valuation approaches or methodologies are based on the evaluation of assets,
revenue, profitability, etc. of the business. However, in case of startups,
they neither have an asset base nor revenue. For example, the valuation of
Airbnb is over twice as much as that of Hyatt – although Airbnb is effectively
the world’s largest hotel chain without owning a single hotel room! Hence, the
exercise of valuing a startup poses various challenges to the valuer.
In effect, valuing a startup is an exercise of calculating the best
estimate of the sum of its parts, i.e., all its resources, intellectual
capital, technology, brand value and financial assets that the startup brings
to the table. In this article we will cover the basics of startup valuation
progressing over stages of financing, need of valuing start-ups and methods of
valuation, followed by a case study in the Indian market.
So what does a
WHAT IS A STARTUP?
A startup is a
business enterprise incorporated to solve a problem by delivering a new product
or service under conditions of extreme uncertainty. It is a company typically
in the early stages of its development.
entrepreneurial ventures are typically started by one to three founders who
focus on capitalising upon a perceived market demand by developing a viable
product, service or platform. The founders’ effort is to turn their idea into a
repeatable and scalable business.
In the Indian
scenario, the Department for Industrial Policy and Promotion (DIPP) issued a
notification in February, 2019 defining a startup as an entity which is in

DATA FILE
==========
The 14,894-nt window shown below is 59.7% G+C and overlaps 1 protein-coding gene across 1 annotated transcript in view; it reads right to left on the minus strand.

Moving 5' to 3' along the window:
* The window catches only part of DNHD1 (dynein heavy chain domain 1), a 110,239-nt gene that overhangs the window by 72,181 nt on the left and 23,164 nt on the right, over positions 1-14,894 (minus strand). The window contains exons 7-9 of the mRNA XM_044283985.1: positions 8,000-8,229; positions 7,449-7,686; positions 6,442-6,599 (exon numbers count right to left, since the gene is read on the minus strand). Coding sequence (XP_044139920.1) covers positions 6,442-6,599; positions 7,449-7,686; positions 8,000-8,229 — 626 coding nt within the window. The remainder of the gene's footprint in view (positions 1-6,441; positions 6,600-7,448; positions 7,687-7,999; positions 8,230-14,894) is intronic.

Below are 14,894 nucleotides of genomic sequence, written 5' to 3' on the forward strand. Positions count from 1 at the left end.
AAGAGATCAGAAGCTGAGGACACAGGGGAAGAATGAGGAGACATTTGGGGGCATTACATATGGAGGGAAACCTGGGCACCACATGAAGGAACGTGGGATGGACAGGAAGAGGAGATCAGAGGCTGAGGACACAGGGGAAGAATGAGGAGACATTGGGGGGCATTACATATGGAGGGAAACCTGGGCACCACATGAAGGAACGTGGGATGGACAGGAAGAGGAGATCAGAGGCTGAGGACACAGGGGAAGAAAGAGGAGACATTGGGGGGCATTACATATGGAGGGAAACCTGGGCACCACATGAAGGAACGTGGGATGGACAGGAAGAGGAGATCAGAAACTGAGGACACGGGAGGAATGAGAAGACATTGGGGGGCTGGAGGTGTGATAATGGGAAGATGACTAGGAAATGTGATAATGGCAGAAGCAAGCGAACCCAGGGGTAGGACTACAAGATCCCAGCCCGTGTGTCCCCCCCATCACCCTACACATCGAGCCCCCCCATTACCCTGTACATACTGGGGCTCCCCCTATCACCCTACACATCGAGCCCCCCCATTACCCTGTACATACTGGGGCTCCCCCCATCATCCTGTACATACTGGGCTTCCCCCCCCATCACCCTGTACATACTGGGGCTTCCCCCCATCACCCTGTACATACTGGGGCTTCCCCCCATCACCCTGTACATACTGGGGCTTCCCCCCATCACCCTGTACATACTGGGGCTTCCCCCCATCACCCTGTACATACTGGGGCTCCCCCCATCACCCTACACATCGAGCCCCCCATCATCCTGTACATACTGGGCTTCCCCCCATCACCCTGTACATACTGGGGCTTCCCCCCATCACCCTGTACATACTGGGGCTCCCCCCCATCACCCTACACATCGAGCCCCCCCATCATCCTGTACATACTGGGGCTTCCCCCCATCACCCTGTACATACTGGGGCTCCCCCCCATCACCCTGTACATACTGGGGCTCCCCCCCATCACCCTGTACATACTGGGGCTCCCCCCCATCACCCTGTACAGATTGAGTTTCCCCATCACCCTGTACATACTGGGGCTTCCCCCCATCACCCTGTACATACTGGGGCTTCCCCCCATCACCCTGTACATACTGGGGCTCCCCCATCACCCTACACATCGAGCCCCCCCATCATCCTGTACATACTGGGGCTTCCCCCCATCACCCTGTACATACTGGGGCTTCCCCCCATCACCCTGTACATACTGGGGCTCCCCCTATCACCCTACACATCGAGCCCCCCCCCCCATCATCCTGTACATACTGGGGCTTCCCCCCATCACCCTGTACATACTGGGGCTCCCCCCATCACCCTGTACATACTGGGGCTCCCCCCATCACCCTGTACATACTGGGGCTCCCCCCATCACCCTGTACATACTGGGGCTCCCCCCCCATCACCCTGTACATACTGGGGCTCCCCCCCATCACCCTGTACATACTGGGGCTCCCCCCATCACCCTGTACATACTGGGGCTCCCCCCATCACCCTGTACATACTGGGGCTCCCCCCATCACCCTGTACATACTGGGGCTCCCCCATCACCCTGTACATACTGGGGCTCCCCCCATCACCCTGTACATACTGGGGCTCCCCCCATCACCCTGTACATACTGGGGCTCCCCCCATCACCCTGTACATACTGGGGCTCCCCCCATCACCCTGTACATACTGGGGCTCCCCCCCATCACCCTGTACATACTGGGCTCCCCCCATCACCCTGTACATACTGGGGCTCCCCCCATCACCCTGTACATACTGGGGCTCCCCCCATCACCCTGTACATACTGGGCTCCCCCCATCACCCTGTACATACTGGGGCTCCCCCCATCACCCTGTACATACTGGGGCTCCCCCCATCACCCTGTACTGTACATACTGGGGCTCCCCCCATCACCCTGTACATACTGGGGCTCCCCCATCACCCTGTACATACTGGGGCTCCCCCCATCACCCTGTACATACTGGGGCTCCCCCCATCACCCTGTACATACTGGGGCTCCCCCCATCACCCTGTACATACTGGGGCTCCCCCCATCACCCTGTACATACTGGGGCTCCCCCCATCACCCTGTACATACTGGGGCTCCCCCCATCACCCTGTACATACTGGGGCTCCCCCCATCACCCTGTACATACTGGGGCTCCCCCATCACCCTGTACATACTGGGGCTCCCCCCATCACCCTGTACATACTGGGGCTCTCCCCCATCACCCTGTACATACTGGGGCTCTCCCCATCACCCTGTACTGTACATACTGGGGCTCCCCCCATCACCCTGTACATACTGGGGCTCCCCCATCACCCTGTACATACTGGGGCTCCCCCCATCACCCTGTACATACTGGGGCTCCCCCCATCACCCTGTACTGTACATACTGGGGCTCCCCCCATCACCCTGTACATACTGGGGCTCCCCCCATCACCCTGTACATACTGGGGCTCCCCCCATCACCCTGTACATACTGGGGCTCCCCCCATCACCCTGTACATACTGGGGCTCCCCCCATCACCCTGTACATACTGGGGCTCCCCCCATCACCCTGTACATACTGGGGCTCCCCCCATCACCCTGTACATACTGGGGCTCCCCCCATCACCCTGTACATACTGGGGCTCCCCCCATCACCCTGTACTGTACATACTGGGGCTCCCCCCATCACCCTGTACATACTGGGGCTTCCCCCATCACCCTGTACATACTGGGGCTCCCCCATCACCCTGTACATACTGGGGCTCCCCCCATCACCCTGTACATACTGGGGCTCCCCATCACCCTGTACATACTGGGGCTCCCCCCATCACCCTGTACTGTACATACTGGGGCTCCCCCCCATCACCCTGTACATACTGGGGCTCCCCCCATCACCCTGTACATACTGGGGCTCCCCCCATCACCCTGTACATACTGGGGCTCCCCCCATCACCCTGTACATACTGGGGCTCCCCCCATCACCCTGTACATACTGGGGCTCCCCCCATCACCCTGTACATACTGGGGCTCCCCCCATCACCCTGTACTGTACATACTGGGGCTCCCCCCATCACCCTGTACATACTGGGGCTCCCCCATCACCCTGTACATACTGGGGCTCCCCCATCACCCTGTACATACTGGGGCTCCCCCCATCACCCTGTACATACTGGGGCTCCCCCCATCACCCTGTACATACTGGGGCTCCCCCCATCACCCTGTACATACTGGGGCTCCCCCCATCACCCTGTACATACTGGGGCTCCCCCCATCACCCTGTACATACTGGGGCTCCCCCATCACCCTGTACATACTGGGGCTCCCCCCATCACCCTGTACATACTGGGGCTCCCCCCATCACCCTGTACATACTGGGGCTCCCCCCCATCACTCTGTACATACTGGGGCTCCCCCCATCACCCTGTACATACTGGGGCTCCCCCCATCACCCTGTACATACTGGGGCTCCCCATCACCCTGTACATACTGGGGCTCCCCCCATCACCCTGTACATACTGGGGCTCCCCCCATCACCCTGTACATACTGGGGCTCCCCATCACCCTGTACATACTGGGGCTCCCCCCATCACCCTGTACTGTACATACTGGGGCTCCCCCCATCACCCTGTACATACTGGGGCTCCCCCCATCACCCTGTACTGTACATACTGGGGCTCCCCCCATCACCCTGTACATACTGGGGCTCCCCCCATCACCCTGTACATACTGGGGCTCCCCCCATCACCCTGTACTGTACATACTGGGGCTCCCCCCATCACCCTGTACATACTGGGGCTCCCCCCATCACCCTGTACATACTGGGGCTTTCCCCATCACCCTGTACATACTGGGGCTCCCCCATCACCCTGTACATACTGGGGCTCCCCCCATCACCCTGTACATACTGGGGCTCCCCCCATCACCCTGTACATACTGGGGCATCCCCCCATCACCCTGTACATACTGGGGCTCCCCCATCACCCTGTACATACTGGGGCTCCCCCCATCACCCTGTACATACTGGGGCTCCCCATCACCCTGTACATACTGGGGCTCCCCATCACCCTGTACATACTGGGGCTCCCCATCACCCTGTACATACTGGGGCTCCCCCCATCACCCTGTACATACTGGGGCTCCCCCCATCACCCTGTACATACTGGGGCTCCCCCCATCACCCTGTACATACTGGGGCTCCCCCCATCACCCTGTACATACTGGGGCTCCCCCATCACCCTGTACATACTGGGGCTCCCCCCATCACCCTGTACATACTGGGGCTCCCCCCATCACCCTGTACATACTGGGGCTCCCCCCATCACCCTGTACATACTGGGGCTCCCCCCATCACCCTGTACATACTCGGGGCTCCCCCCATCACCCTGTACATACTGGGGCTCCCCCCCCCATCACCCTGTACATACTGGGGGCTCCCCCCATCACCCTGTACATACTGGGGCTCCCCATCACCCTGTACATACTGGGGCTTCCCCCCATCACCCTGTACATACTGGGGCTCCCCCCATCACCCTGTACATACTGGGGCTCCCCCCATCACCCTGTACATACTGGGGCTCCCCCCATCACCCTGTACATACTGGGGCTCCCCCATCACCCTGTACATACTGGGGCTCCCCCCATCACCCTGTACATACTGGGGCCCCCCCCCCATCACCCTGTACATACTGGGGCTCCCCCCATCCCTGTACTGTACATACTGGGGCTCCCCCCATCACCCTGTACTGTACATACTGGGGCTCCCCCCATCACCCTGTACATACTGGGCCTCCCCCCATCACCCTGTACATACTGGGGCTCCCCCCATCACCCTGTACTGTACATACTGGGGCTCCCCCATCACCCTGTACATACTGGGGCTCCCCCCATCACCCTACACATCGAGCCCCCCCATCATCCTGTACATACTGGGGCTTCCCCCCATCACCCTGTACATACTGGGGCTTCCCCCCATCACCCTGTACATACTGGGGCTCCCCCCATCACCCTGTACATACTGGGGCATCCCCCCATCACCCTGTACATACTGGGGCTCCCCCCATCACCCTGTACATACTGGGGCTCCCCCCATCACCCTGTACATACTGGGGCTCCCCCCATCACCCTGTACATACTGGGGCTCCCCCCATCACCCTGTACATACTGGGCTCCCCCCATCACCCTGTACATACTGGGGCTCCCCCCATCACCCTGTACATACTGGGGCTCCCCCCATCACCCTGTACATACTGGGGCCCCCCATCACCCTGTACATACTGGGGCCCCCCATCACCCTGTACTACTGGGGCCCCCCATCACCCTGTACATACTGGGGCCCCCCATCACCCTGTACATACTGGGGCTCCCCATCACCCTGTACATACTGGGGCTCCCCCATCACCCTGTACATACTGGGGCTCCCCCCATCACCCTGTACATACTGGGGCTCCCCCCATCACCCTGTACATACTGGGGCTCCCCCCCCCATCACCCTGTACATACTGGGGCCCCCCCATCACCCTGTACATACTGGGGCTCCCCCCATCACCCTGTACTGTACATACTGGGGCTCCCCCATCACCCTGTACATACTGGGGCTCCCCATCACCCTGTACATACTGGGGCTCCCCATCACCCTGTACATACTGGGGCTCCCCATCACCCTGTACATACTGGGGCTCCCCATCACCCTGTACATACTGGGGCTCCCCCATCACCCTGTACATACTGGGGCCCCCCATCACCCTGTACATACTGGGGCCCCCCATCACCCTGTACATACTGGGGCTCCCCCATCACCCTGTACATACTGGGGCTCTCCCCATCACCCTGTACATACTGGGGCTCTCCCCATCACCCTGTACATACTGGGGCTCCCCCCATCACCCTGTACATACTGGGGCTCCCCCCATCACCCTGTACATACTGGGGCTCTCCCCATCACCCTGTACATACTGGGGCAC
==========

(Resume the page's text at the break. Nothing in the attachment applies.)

existence up to a period of ten years from the date of incorporation /
registration with a turnover for any of the financial years since incorporation
/ registration not exceeding Rs. 100 crores and working towards innovation,
development or improvement of products or processes or services or, if it is a
scalable business model, with a high potential of employment generation or
wealth creation – provided that an entity formed by splitting up or
reconstruction of an existing business shall not be considered a startup.
STAGES OF FUNDING
At the initial
stage, startups are self-funded by members of the founding team who also try to
secure funding through an investor or obtain a loan to help fund their venture.
There are various stages when a startup raises funds and its valuation differs
in each stage or round of funding.
1.Angel/Seed Funding – This is typically
the very first stage where the funding is required for market research and
developing the product. At this stage the founder personally invests or raises
funds from acquaintances, or it comes from someone not known to the founder
called an 'Angel Investor'. Seed capital is often given in exchange for a
percentage of the equity of the business, usually 20% or less;
2.Series A Funding – It is when startups
have a strong idea about their business and product and may have even launched
it commercially. Series A Funding is typically used to establish a product in
the market and take the business to the next level, or to make up the shortfall
of the startup not yet being profitable;
3.Series B Funding – The startup has
established itself but needs to expand, either with organic growth, with new
markets or acquisitions;
4.Debt Funding – When a startup is fully
established it can raise money through a loan or debt that it will pay back,
such as venture debt, or lines of credit from a bank. A venture debt fund
typically lends when the startup is backed by known investor funds;
5.Mezzanine Financing – It is also known
as bridge financing because it finances the growth of companies prior to an